Article 24: Prohibition of Employment of Children in Factories, etc.

According to article 24, no child should be allowed to work with any factory, mine or in any other type of hazardous work if the child is less than 14 years of age. This article is meant to guard the rights of children from having to be exposed to unhealthy adolescent employment and to safeguard their childhood rights.

Article 46: Promotion of Educational and Economic Interests of Scheduled Castes, Scheduled Tribes, and Other Weaker Sections Constitutional ruling in Article 46 mandates the state to work towards the educational and economic uplift of the weaker sections of the society namely the SCs and STs. These groups are protected from further social injustice or be exploited by society and the state to promote their progress and well-being.

Article 243D: Reservation of Seats in Panchayats

The constitution carve out special provisions for the representation in Panchayats [Local bodies at the village level] that require reservation of places for SCs, STs and women. It makes sure that these groups are represented and involved sufficiently in the local governments participating in the establishment of equity in decision-making procedures.

Article 243T: Reservation of Seats in Municipalities

Being concerned with the right of suffrage and elections, it contains provisions addressing the reservation of seats in municipalities. Likewise, Article 243D, Article 243T foresees the provision of the number of seats for SCs, STs and women in the Municipality which is a local body similar to Panchayats in the towns and Cities. This article also makes it easier for the people to actually get structures of urban local governance that are developed with participation from all the people in society.

Article 330: Reservation of Seats for Scheduled Castes and Scheduled Tribes in the House of the People

Article 330 is a provision for reservation of seats for the SCs and STs exist in the Lok Sabha or the House of the People. This makes it possible for these disadvantaged groups to be valued by the de jure polity through having a place in the national legislature to raise their grievances and opinions.

Article 332: Reservation of Seats for Scheduled Castes and Scheduled Tribes in the Legislative Assemblies of the States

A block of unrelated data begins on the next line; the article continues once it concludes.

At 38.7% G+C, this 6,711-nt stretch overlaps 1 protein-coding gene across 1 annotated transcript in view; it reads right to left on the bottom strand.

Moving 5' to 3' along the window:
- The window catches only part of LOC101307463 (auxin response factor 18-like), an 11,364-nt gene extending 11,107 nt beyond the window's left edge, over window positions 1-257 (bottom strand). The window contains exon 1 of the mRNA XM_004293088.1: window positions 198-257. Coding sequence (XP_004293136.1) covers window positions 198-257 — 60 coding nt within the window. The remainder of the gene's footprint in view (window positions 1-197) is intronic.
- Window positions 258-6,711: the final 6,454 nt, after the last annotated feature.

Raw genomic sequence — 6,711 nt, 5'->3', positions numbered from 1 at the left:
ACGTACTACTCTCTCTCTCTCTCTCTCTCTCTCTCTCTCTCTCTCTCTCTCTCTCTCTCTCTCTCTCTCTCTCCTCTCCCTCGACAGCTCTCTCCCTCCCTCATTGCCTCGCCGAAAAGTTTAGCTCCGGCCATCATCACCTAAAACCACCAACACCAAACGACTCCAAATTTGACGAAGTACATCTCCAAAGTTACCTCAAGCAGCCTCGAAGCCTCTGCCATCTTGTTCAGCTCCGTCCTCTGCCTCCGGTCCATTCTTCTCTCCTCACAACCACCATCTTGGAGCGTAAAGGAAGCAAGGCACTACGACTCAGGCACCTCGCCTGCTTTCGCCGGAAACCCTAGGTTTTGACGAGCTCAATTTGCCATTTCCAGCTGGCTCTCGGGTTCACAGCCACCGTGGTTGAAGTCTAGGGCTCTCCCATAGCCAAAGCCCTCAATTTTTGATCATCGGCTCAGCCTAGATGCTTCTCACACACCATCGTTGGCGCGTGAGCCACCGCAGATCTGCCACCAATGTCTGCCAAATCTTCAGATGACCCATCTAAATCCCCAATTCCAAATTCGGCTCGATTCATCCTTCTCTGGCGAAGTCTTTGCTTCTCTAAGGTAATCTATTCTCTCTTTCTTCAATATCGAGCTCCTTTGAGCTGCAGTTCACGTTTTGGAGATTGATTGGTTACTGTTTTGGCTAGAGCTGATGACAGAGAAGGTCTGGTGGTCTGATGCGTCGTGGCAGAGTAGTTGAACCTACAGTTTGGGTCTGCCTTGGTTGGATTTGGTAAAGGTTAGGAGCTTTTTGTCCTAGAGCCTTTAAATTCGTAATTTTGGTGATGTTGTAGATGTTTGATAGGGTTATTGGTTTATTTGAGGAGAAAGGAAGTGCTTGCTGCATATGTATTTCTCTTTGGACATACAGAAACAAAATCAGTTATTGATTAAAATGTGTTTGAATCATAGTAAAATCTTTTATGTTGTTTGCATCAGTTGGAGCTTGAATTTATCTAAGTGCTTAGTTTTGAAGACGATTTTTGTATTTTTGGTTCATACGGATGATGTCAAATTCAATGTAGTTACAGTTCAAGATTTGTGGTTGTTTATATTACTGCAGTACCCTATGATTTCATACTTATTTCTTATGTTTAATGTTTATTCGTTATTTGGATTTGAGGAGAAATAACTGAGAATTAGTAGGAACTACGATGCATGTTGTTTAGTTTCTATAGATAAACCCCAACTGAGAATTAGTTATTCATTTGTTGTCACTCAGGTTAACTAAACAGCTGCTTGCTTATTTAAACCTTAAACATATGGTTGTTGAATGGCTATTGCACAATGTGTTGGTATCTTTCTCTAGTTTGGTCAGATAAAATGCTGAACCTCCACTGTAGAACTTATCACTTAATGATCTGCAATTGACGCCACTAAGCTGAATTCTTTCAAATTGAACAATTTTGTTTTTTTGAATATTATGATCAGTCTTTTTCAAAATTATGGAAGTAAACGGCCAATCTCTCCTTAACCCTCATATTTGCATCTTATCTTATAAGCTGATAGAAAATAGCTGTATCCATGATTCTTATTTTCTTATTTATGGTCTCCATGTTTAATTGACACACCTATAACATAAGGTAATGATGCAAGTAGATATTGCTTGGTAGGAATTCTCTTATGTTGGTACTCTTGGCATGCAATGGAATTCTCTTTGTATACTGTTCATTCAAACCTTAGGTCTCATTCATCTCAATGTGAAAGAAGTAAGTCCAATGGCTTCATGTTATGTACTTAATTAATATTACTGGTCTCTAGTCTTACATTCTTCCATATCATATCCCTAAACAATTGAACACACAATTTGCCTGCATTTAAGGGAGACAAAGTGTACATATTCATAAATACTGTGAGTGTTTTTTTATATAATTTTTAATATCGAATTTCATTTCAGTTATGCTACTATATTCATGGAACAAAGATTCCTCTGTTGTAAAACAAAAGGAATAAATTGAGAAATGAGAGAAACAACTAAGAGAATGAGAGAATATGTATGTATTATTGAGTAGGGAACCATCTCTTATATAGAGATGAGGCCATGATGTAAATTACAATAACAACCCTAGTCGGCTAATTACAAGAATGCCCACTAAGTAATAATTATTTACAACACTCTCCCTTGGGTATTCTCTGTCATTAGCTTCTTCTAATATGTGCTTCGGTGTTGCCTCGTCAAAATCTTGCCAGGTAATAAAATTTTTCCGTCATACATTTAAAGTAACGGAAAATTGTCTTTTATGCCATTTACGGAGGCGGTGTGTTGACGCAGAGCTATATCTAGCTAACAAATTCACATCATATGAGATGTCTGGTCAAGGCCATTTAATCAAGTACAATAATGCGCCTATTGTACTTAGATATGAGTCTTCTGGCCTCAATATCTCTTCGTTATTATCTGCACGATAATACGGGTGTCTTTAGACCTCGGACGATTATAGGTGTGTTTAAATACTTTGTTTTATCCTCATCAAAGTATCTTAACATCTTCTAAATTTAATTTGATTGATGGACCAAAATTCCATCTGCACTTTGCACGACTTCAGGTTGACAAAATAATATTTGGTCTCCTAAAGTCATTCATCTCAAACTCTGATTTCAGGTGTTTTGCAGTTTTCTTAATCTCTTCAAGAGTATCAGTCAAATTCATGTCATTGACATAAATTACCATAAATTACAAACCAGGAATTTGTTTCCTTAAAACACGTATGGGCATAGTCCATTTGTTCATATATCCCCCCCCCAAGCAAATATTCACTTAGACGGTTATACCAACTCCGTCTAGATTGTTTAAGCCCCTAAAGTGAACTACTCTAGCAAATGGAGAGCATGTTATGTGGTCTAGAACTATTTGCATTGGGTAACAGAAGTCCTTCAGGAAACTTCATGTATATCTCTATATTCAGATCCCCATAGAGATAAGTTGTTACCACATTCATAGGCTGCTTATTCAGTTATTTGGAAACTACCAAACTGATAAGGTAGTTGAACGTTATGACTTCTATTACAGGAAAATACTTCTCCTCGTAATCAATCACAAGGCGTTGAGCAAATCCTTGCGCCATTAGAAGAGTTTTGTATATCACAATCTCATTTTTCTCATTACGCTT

Article 332 requires that in the legislative assembly of the states of India, there should be a provision of reservations to SCs and STs. This provision aims at making sure that such communities are accorded a fair chance in state legislatures and contribute to political processes at this level.

Article 334: Reservation of Seats and Special Representation to Cease After certain period

The Article 334 meant the gradual abolishment of the provisions for reservation of seats for SCs and STs in the Lok Sabha and in the assemblies of the states and also for the representation of the Anglo-Indian community, after a sixty years’ period from the commencement of the Constitution. However, this period has been adjusted several times even through the amendments of the Constitution.

Article 335: Claims of Scheduled Castes and Scheduled Tribes to Services and Posts

According to Article 335, claims of the members of the scheduled castes and tribes should be considered when appointing services and posts with the union or state governments. But it also notes this objective should be part of efforts to sustain the efficient functioning of the administration. This means that apart from ensuring that SCs and STs are represented and granted employment in public firms, the government must also ensure that such appointment does not in any way affect the efficiency and performance of the public organs. This article seeks to allow disadvantaged groups in the society to compete for civil opportunities without compromising bureaucratic efficiency.

Article 338: National Commission for Scheduled Castes

Article 338 provides for the establishment of a National Commission for Scheduled castes. This commission is set with an important responsibility of protection of the rights and interests of Scheduled Castes. The responsibilities of the commission include: 1. Studying and supervising all aspects of the protection of SCs in the Constitution or any other law that applies. 2. Investigating specific complaints on violation or denial of right and protection of the SCs. 3. Invited as practitioners to participate in and provide input to the planning process of socio-economic development for SCs. 4. Assess the advancement of their development under both the Union and State governments. 5. As for their socio-economic situation, they are also expected to make recommendations on how their status can be enhanced.